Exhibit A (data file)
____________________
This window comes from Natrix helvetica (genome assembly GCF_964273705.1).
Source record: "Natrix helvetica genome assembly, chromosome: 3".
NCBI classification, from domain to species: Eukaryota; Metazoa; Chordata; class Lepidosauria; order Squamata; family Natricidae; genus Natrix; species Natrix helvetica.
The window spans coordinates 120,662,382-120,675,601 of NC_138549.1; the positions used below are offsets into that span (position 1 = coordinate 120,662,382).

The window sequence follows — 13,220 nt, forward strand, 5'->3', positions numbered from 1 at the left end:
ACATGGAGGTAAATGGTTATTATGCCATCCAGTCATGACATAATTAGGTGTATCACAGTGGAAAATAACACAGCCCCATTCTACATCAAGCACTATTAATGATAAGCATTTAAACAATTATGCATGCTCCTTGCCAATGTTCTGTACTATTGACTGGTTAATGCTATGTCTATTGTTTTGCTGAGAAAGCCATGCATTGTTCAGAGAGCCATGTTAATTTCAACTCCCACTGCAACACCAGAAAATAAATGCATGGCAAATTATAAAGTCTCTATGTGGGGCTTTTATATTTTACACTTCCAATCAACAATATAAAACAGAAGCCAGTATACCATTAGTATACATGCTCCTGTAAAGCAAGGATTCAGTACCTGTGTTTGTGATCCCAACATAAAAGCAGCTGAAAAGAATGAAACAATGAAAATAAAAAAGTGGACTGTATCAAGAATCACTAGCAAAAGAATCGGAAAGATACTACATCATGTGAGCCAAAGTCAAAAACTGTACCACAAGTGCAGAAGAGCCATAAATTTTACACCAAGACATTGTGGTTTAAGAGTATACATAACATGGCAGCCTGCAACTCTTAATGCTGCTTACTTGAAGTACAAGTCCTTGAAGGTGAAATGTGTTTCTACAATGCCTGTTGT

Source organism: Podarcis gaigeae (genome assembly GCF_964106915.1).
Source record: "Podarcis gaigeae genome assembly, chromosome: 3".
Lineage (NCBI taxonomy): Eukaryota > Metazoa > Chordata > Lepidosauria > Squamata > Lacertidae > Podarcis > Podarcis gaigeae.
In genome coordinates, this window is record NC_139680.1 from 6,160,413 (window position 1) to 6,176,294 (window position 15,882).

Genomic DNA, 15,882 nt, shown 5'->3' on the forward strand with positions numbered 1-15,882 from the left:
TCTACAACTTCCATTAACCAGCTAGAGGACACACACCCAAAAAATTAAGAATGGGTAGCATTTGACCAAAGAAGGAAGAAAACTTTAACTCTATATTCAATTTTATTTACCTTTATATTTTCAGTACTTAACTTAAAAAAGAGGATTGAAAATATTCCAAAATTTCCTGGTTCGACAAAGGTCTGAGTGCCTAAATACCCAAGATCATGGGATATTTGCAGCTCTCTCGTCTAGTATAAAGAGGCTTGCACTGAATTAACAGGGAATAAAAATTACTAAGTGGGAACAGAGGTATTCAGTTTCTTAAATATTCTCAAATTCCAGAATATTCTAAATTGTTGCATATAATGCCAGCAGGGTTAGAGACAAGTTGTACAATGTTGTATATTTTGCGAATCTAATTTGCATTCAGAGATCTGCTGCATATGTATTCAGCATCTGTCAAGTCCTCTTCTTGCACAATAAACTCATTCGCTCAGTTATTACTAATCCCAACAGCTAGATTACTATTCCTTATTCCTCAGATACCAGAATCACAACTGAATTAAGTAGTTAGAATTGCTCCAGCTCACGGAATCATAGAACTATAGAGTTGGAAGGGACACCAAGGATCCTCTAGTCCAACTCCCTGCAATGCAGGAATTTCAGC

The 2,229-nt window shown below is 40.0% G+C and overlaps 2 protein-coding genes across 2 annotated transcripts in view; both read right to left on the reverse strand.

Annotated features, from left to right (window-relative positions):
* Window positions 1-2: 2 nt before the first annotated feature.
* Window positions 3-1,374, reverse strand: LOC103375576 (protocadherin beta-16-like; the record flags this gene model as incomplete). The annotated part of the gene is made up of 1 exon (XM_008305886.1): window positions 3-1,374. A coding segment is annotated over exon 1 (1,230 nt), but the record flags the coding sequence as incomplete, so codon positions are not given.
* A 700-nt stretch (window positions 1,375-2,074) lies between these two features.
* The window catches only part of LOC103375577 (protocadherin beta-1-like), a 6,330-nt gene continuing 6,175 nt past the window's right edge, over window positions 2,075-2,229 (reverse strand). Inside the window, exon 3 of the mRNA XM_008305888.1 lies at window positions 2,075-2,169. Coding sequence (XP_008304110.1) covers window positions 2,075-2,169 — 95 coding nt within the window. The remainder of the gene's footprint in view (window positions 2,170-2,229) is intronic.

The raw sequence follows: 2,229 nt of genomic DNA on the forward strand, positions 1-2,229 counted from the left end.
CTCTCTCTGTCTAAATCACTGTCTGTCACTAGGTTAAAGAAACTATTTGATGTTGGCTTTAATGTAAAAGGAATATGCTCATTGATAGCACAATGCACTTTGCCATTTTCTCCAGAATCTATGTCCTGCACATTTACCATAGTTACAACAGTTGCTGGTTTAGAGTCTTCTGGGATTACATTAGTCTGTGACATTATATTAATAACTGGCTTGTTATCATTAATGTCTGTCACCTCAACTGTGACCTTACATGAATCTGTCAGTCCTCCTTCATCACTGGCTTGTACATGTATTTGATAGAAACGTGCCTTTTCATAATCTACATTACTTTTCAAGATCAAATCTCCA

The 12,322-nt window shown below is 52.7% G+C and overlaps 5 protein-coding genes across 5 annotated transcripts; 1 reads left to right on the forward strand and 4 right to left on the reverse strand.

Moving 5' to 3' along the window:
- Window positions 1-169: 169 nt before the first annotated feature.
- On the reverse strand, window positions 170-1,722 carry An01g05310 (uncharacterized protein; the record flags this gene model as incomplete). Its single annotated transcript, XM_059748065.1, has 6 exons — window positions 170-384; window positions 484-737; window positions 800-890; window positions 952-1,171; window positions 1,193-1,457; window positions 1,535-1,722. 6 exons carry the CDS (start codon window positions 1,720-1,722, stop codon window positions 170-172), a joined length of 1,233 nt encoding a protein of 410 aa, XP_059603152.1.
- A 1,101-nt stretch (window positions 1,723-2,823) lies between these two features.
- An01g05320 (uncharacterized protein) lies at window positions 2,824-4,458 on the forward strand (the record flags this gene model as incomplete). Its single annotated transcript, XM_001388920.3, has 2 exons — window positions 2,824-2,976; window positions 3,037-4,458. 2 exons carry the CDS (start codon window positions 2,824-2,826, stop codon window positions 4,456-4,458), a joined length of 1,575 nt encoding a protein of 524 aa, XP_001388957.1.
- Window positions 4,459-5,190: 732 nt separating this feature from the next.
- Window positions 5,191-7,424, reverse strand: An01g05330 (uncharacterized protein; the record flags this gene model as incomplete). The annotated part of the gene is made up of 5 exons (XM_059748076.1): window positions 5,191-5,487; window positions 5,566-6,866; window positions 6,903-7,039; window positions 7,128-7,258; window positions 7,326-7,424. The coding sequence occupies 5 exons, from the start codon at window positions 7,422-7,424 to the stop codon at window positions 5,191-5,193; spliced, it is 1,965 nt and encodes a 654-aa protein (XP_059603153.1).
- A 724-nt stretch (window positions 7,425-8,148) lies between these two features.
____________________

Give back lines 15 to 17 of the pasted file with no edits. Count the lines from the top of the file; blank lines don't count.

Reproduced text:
* Window positions 1-2: 2 nt before the first annotated feature.
* Window positions 3-1,374, reverse strand: LOC103375576 (protocadherin beta-16-like; the record flags this gene model as incomplete). The annotated part of the gene is made up of 1 exon (XM_008305886.1): window positions 3-1,374. A coding segment is annotated over exon 1 (1,230 nt), but the record flags the coding sequence as incomplete, so codon positions are not given.
* A 700-nt stretch (window positions 1,375-2,074) lies between these two features.